Many movies over last ten years have engaged with the dangers of online communication, but Ariel Schulman and Henry Joost's "Catfish" delivers the definitive narrative of social networking gone awry to cap off the decade. By turns hilarious, unsettling and sad, the documentary engages with the rampant instability of new media. The filmmakers focus on Schulman's brother, Nev, a 24-year-old New York photographer whose relationship with an eight-year-old painter named Abby via Facebook leads to more questions than answers about her identity. Ostensibly a child prodigy, Abby sends Nev gorgeously painted renditions of his own photographs. As their relationship grows, Nev begins to develop remote connections with other members of Abby's family -- particularly her older sister, with whom he cultivates a hilariously puerile digital love affair. For hopeless romantics, the Internet apparently endangers swift intellectual regression.
I'll stop the synopsis there. While "Catfish" takes a sensationally engaging twist within the first fifteen minutes, leading to a bizarre and completely unpredictable mystery that practically defies conventional expectations of nonfiction cinema, part of the movie's underlying appeal comes from its progression of enigmas. To avoid ruining "Catfish," it strikes me as appropriate to pull a "Psycho" and not reveal the ending -- nor the alluring series of set-ups that take it there. Needless to say, the movie takes the form of a knowingly obtrusive meta-narrative, in which we see the directors and their subject on camera discussing the nature of their project. Nevertheless, given the apparent authenticity of each onscreen development, such conversations help solidify the central themes coursing through each scene.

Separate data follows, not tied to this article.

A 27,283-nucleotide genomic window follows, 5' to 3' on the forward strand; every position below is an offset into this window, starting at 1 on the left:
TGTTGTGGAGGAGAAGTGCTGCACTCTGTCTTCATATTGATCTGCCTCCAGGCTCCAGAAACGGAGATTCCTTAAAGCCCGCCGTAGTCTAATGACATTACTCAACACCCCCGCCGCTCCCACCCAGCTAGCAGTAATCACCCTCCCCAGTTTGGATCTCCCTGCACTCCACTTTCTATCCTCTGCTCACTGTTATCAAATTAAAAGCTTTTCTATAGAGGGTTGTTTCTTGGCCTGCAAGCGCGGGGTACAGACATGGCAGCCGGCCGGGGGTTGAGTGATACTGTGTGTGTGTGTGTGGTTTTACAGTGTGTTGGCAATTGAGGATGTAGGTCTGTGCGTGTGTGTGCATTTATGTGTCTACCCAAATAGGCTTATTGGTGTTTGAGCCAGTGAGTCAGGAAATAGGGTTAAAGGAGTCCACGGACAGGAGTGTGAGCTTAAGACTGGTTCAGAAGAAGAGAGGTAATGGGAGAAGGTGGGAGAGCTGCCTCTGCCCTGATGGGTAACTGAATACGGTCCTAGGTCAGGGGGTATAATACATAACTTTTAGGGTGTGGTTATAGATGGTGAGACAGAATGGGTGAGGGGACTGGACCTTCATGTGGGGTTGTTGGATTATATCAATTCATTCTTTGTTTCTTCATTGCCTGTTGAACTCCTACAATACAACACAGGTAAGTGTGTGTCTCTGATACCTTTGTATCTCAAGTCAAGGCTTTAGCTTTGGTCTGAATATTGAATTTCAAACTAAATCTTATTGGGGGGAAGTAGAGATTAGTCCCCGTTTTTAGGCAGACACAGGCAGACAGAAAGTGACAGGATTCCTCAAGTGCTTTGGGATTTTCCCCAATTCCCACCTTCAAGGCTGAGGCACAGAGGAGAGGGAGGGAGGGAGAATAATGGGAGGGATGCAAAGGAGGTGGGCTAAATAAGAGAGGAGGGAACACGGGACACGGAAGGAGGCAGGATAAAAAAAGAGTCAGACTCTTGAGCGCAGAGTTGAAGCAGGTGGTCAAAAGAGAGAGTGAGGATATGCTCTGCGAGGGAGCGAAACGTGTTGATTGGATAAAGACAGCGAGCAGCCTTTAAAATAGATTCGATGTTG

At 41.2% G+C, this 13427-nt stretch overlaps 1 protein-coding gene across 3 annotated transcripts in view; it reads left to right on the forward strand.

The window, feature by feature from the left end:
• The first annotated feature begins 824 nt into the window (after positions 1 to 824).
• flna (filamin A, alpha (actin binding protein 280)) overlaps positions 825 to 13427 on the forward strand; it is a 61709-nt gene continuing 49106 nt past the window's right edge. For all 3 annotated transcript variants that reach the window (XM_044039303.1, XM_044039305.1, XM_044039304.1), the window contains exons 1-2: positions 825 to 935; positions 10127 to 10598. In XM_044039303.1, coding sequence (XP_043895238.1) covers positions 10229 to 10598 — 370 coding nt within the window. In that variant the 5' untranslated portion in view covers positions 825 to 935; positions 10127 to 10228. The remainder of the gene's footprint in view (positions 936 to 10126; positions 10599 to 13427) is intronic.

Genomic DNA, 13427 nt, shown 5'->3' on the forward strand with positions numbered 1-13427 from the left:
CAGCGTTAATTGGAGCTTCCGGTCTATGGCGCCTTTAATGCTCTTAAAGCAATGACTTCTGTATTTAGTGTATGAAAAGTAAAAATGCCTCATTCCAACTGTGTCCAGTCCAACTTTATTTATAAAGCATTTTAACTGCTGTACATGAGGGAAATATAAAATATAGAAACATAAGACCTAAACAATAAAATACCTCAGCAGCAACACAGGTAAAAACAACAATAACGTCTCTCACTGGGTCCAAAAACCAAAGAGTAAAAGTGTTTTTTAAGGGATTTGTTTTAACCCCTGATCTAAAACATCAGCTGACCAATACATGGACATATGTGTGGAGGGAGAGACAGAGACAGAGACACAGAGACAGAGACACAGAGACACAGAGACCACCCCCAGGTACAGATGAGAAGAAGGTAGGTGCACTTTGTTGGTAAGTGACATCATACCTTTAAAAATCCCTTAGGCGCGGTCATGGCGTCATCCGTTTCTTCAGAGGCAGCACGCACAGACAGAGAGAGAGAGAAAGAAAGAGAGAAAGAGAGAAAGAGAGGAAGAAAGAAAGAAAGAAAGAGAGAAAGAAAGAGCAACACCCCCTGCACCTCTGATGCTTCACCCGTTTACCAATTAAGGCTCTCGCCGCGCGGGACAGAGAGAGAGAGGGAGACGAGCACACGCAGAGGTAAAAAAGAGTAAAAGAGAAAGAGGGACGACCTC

In essence, this trio of twentysomething art geeks reflect the generation most attuned to the emerging media featured in the movie. Nev jabbers on Gchat, taps away on his iPhone screen and approves Facebook requests as if he had done so since the crib. His comprehension of certain communicative boundaries -- or their absence -- provide a series of moral queries that appear to unfold in a linear fashion. Where many first-person movies in recent years have struggled under the weight of their creators' narcissism, in this case narcissism is part of the point. It's purely a Zeitgeist experience: Using cheap digital cameras, the directors seemingly record everything, while Nev remains virtually wired to the online realm -- and noticeably shaken when it betrays him.
Steeped in the language of twenty-first century technology, "Catfish" begins with sensational cinematic momentum, using Facebook photos, YouTube, Google maps and other digital utilities to bring viewers into the technology at the core of their saga. In another context, these might seem like simple props. However, because the implied audiences more or less understands new media through their own encounters with it, "Catfish" develops into a cautionary fable for the future of civilized connectivity.